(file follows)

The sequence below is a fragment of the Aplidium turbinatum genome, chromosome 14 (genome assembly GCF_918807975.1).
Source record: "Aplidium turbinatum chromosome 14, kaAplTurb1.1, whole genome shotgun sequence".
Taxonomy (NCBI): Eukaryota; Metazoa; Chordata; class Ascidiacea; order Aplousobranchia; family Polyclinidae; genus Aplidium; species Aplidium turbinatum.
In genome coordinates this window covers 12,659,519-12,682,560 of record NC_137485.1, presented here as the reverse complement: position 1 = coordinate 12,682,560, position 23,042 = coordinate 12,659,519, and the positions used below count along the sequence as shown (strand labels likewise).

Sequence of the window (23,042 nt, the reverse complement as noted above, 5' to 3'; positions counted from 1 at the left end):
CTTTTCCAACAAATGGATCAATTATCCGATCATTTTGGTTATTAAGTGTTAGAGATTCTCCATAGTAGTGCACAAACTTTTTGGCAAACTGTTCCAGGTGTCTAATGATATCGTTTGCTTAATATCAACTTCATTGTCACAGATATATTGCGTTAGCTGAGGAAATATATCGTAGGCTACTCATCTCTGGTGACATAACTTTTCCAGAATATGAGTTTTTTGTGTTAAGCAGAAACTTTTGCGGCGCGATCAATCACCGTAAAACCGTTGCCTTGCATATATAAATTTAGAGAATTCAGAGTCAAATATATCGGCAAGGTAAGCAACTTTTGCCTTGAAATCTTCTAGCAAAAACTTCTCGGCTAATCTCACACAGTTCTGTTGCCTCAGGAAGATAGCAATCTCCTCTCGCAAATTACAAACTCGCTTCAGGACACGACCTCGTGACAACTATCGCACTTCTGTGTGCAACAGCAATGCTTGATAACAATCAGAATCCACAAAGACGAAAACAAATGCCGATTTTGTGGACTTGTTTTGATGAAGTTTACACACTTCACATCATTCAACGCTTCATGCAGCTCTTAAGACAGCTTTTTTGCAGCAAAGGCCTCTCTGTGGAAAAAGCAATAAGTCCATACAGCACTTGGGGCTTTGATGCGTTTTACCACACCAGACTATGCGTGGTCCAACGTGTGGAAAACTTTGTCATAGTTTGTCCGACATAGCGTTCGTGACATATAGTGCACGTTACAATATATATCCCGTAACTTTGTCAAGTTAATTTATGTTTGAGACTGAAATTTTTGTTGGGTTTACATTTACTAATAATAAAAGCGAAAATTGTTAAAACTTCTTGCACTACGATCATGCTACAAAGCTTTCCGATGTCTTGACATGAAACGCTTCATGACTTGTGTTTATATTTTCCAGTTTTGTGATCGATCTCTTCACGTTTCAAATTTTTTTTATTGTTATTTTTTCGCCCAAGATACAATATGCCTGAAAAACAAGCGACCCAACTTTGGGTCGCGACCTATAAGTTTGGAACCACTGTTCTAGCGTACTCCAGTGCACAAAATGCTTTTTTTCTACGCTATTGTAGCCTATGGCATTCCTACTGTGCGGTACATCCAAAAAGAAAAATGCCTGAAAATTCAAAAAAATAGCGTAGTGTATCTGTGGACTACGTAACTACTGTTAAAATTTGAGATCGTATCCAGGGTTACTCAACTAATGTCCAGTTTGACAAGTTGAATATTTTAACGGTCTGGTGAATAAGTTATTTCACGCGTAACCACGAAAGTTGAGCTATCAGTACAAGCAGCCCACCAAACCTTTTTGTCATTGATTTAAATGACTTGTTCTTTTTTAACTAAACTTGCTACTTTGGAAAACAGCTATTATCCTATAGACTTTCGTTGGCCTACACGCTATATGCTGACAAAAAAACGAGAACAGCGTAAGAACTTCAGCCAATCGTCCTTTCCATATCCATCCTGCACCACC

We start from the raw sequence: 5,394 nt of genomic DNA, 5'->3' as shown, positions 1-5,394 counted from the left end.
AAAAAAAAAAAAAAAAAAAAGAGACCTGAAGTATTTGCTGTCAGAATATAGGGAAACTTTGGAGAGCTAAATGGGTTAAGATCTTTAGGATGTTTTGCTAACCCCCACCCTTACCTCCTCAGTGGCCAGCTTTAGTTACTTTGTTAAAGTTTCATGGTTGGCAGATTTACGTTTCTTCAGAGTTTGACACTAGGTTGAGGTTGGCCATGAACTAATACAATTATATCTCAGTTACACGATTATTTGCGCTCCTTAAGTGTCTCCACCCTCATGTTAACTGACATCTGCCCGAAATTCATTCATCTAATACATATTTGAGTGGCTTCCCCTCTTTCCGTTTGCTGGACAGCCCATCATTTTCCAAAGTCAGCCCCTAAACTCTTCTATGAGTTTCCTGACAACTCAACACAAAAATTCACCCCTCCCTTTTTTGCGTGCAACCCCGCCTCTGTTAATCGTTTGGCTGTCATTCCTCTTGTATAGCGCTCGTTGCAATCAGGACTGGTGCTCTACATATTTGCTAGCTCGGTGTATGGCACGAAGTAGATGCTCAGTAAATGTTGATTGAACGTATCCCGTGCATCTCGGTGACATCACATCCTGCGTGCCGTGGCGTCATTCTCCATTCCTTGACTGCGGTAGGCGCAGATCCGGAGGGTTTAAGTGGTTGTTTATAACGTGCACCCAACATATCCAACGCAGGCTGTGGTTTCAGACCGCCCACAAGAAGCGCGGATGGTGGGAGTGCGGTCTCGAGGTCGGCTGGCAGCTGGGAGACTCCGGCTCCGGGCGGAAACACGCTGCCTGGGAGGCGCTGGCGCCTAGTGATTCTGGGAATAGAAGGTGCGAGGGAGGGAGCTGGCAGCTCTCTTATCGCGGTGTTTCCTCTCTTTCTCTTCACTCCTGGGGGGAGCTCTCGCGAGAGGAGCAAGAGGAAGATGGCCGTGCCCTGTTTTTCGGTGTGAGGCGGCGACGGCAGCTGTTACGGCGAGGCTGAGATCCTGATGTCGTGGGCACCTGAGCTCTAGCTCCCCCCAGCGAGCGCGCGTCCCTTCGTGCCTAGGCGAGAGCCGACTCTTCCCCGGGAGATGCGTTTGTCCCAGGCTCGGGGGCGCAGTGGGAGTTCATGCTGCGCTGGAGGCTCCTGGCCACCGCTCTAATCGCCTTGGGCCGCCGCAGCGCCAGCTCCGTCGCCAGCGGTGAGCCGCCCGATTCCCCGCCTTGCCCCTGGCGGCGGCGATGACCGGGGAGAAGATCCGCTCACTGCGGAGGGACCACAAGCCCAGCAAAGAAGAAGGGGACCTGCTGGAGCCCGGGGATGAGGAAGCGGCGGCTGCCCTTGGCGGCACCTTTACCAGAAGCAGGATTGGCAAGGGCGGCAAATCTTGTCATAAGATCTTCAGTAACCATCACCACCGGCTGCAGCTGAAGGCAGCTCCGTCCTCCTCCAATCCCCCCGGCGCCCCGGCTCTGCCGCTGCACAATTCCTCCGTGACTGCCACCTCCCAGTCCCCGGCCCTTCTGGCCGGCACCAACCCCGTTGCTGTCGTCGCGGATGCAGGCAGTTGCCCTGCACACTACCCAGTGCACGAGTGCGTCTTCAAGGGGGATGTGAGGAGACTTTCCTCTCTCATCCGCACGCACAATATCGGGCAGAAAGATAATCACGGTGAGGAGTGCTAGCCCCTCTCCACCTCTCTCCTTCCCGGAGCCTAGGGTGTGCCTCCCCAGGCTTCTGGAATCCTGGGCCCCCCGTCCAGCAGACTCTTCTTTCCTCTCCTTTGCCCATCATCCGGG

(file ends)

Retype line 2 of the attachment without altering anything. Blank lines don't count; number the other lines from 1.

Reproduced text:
Source record: "Aplidium turbinatum chromosome 14, kaAplTurb1.1, whole genome shotgun sequence".